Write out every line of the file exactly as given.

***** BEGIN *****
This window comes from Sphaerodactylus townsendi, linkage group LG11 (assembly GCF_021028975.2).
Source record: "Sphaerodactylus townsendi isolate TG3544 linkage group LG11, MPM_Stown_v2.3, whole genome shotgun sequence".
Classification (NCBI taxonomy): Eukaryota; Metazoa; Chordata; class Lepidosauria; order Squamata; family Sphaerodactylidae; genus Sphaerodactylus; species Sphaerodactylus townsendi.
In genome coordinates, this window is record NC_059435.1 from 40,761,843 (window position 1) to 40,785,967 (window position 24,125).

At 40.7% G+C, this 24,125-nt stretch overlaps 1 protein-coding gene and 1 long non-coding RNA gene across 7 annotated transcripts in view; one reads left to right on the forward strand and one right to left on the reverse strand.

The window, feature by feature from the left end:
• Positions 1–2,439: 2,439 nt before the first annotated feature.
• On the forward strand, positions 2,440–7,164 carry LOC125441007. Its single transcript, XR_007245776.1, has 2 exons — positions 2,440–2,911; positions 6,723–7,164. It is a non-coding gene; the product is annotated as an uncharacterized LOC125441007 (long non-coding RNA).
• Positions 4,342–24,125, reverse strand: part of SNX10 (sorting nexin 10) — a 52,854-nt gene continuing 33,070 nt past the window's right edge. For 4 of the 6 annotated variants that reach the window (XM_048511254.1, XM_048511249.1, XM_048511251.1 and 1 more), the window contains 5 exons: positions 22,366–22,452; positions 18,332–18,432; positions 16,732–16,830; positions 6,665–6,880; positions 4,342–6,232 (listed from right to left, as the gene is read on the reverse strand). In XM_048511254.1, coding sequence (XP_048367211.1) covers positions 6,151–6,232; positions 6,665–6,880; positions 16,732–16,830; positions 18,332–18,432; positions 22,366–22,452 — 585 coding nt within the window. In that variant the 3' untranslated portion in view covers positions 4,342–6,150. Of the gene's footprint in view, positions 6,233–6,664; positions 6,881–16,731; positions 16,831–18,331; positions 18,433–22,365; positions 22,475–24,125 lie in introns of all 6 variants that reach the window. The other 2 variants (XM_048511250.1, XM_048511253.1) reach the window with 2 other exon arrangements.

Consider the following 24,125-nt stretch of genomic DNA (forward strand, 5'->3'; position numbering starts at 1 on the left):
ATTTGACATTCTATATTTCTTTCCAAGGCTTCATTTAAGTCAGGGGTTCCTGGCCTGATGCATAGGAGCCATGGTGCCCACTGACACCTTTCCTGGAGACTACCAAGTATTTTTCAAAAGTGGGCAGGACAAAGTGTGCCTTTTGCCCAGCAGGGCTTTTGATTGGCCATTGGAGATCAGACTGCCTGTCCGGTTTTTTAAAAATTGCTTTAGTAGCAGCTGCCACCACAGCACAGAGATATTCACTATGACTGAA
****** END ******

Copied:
This window comes from Sphaerodactylus townsendi, linkage group LG11 (assembly GCF_021028975.2).
Source record: "Sphaerodactylus townsendi isolate TG3544 linkage group LG11, MPM_Stown_v2.3, whole genome shotgun sequence".
Classification (NCBI taxonomy): Eukaryota; Metazoa; Chordata; class Lepidosauria; order Squamata; family Sphaerodactylidae; genus Sphaerodactylus; species Sphaerodactylus townsendi.
In genome coordinates, this window is record NC_059435.1 from 40,761,843 (window position 1) to 40,785,967 (window position 24,125).

At 40.7% G+C, this 24,125-nt stretch overlaps 1 protein-coding gene and 1 long non-coding RNA gene across 7 annotated transcripts in view; one reads left to right on the forward strand and one right to left on the reverse strand.

The window, feature by feature from the left end:
• Positions 1–2,439: 2,439 nt before the first annotated feature.
• On the forward strand, positions 2,440–7,164 carry LOC125441007. Its single transcript, XR_007245776.1, has 2 exons — positions 2,440–2,911; positions 6,723–7,164. It is a non-coding gene; the product is annotated as an uncharacterized LOC125441007 (long non-coding RNA).
• Positions 4,342–24,125, reverse strand: part of SNX10 (sorting nexin 10) — a 52,854-nt gene continuing 33,070 nt past the window's right edge. For 4 of the 6 annotated variants that reach the window (XM_048511254.1, XM_048511249.1, XM_048511251.1 and 1 more), the window contains 5 exons: positions 22,366–22,452; positions 18,332–18,432; positions 16,732–16,830; positions 6,665–6,880; positions 4,342–6,232 (listed from right to left, as the gene is read on the reverse strand). In XM_048511254.1, coding sequence (XP_048367211.1) covers positions 6,151–6,232; positions 6,665–6,880; positions 16,732–16,830; positions 18,332–18,432; positions 22,366–22,452 — 585 coding nt within the window. In that variant the 3' untranslated portion in view covers positions 4,342–6,150. Of the gene's footprint in view, positions 6,233–6,664; positions 6,881–16,731; positions 16,831–18,331; positions 18,433–22,365; positions 22,475–24,125 lie in introns of all 6 variants that reach the window. The other 2 variants (XM_048511250.1, XM_048511253.1) reach the window with 2 other exon arrangements.

Consider the following 24,125-nt stretch of genomic DNA (forward strand, 5'->3'; position numbering starts at 1 on the left):
ATTTGACATTCTATATTTCTTTCCAAGGCTTCATTTAAGTCAGGGGTTCCTGGCCTGATGCATAGGAGCCATGGTGCCCACTGACACCTTTCCTGGAGACTACCAAGTATTTTTCAAAAGTGGGCAGGACAAAGTGTGCCTTTTGCCCAGCAGGGCTTTTGATTGGCCATTGGAGATCAGACTGCCTGTCCGGTTTTTTAAAAATTGCTTTAGTAGCAGCTGCCACCACAGCACAGAGATATTCACTATGACTGAA